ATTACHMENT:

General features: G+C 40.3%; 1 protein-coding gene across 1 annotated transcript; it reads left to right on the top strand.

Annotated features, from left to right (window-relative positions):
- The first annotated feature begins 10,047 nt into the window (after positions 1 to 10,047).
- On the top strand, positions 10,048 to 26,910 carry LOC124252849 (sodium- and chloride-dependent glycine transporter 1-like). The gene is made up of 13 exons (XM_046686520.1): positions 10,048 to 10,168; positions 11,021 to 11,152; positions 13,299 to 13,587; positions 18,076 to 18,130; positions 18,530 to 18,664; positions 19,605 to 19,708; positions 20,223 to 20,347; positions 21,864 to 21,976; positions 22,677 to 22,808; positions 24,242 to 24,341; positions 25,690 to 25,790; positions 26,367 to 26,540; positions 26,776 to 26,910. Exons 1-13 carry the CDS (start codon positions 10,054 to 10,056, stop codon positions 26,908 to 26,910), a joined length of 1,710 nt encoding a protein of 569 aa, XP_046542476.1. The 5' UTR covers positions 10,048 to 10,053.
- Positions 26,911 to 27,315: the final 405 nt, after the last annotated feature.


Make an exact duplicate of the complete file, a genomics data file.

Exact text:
General features: G+C 40.3%; 1 protein-coding gene across 1 annotated transcript; it reads left to right on the top strand.

Annotated features, from left to right (window-relative positions):
- The first annotated feature begins 10,047 nt into the window (after positions 1 to 10,047).
- On the top strand, positions 10,048 to 26,910 carry LOC124252849 (sodium- and chloride-dependent glycine transporter 1-like). The gene is made up of 13 exons (XM_046686520.1): positions 10,048 to 10,168; positions 11,021 to 11,152; positions 13,299 to 13,587; positions 18,076 to 18,130; positions 18,530 to 18,664; positions 19,605 to 19,708; positions 20,223 to 20,347; positions 21,864 to 21,976; positions 22,677 to 22,808; positions 24,242 to 24,341; positions 25,690 to 25,790; positions 26,367 to 26,540; positions 26,776 to 26,910. Exons 1-13 carry the CDS (start codon positions 10,054 to 10,056, stop codon positions 26,908 to 26,910), a joined length of 1,710 nt encoding a protein of 569 aa, XP_046542476.1. The 5' UTR covers positions 10,048 to 10,053.
- Positions 26,911 to 27,315: the final 405 nt, after the last annotated feature.